Originally published on Mon April 23, 2012 2:46 pm
Want extra salt with that fast-food meal? Then buy it in the United States, where chicken dishes, pizzas, and even salads are loaded with far more salt than in Europe and Australia, according to new research.
The McDonald's Chicken McNuggets in the United States have more than twice as much salt as their sister nuggets in the United Kingdom. That's 1.6 grams of salt for every 100 grams of American nugget, compared with 0.6 grams in the U.K.
Misery loves company. Multitudes are no doubt making the last-minute scramble to finish taxes today. If that's the case for you, perhaps you can take solace in the fact that this tax misery is a long-lived American tradition.
The fact that there has been a salmonella outbreak among people who eat sushi isn't super surprising; raw seafood does pose more health risks than cooked fish.
But the fact that the fish implicated in the outbreak is something called "tuna scrape" sure got our attention here at The Salt.
According to the Food and Drug Administration's recall notice, tuna scrape is "tuna backmeat, which is specifically scraped off from the bones, and looks like a ground product." In other words, tuna hamburger.
I'm Michel Martin and this is TELL ME MORE from NPR News. In a few minutes, we will tell you about a billion dollar settlement, years in the making, between the Justice Department and 41 Native American tribes, over what the tribes have called years of mismanagement of tribal money and resources. We'll have that conversation in a few minutes.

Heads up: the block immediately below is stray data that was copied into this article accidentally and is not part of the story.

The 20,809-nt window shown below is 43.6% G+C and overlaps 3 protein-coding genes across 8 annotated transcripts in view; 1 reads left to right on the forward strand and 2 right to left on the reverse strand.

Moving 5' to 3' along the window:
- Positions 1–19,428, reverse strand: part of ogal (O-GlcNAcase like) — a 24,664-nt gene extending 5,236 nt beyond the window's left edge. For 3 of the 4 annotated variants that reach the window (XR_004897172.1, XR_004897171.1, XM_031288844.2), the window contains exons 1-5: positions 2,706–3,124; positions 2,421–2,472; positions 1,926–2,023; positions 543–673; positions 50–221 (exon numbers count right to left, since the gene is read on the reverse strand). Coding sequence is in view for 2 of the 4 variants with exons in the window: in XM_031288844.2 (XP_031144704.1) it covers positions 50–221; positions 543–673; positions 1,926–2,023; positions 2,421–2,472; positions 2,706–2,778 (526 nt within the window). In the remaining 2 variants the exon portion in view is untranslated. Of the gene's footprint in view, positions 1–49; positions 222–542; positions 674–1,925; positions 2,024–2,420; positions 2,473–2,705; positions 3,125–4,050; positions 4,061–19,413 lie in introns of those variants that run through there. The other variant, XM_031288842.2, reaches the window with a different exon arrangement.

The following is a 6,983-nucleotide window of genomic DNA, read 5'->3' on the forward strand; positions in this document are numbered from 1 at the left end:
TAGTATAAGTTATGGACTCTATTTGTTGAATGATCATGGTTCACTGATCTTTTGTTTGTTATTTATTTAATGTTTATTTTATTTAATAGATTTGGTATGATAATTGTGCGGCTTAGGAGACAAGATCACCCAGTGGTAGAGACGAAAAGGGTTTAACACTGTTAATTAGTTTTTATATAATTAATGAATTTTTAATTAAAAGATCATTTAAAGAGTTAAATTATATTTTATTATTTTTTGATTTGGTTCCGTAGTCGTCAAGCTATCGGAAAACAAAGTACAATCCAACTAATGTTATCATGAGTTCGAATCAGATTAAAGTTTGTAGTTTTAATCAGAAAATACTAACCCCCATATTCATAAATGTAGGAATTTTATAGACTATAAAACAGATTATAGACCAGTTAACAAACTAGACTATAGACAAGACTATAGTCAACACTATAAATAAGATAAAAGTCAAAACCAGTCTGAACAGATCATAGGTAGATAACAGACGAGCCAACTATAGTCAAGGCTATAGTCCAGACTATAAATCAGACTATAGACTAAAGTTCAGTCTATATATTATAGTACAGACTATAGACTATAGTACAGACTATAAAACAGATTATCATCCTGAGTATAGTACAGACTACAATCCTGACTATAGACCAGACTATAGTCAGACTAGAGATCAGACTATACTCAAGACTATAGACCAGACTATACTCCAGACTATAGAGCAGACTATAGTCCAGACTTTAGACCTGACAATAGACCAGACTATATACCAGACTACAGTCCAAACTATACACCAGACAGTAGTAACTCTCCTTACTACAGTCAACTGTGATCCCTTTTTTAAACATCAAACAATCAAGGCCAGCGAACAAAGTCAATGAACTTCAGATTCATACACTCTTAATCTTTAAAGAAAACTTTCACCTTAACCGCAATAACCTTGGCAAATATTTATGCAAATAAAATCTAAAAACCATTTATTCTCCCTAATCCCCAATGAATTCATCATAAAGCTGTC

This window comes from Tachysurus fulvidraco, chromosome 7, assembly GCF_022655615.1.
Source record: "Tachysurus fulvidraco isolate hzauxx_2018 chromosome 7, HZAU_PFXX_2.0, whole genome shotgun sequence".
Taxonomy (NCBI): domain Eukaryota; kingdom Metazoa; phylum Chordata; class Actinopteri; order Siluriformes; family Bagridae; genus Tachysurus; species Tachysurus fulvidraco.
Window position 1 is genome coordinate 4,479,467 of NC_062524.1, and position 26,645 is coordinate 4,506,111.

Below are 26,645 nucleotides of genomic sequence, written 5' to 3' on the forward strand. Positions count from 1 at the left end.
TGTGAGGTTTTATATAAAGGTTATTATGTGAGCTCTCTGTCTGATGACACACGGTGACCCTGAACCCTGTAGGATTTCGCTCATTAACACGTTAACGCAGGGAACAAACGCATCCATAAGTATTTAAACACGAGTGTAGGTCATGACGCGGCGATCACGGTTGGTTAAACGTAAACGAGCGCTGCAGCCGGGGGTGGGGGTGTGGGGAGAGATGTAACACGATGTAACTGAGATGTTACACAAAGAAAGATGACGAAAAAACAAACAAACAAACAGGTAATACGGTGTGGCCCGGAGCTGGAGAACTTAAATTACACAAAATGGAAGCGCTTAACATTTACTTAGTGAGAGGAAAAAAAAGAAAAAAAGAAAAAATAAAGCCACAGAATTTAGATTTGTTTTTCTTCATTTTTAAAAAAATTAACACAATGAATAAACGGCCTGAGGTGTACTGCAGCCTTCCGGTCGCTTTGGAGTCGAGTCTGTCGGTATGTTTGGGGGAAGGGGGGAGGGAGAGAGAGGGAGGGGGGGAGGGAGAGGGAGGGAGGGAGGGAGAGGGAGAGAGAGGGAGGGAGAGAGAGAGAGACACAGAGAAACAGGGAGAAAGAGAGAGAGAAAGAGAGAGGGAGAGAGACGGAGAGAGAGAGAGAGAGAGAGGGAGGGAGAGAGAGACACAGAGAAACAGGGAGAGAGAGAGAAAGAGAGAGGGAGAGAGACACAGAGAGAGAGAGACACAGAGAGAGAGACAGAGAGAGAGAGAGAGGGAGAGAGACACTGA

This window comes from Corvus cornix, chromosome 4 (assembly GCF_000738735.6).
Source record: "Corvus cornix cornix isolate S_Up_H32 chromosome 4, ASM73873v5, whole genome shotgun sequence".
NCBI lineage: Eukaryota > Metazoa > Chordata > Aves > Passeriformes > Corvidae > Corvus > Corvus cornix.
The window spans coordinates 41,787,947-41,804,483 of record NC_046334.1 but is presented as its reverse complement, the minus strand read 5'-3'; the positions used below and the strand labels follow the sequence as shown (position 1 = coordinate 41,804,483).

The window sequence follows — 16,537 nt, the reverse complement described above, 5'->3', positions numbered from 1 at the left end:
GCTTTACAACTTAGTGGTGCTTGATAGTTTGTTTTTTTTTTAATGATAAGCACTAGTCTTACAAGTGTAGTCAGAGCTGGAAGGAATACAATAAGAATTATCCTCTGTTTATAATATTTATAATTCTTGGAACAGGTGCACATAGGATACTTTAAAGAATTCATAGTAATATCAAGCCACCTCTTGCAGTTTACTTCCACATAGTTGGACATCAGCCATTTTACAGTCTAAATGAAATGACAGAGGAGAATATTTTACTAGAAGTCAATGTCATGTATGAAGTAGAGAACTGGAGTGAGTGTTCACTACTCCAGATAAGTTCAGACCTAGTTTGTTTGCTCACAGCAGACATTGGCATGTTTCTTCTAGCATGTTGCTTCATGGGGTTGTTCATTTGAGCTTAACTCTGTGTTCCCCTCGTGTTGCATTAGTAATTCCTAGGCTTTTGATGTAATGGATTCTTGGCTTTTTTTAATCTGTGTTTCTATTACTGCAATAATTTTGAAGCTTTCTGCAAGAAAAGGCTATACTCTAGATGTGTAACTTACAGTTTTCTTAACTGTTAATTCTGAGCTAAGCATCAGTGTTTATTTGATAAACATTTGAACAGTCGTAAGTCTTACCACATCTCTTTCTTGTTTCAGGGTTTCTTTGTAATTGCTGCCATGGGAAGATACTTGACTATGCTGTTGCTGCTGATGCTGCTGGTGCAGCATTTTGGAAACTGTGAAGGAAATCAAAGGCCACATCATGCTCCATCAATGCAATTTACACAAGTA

Monday is Emancipation Day in Washington, D.C. In 1862, more than 3,000 slaves in the nation's capital were freed. Host Michel Martin speaks with Washington, D.C. Mayor Vincent Gray about Emancipation Day, and why he says Washington still suffers from a type of slavery.
The Justice Department and 41 Native American tribes recently announced a roughly $1 billion settlement. The agreement settles long-standing disputes over whether the federal government mismanaged tribal money and resources. Host Michel Martin speaks with Rob Capriccioso of Indian Country Today Media Network.
Originally published on Mon April 16, 2012 11:23 am
The big story at today's Boston Marathon is the weather — in particular the bright, sunny skies and temperatures in the 80s that have race officials worried about how well some of the 27,000 registered runners will cope with the heat for 26.2 miles.
As the Boston Globe says, the medical tents are likely going to be quite busy today. And the Globe says that: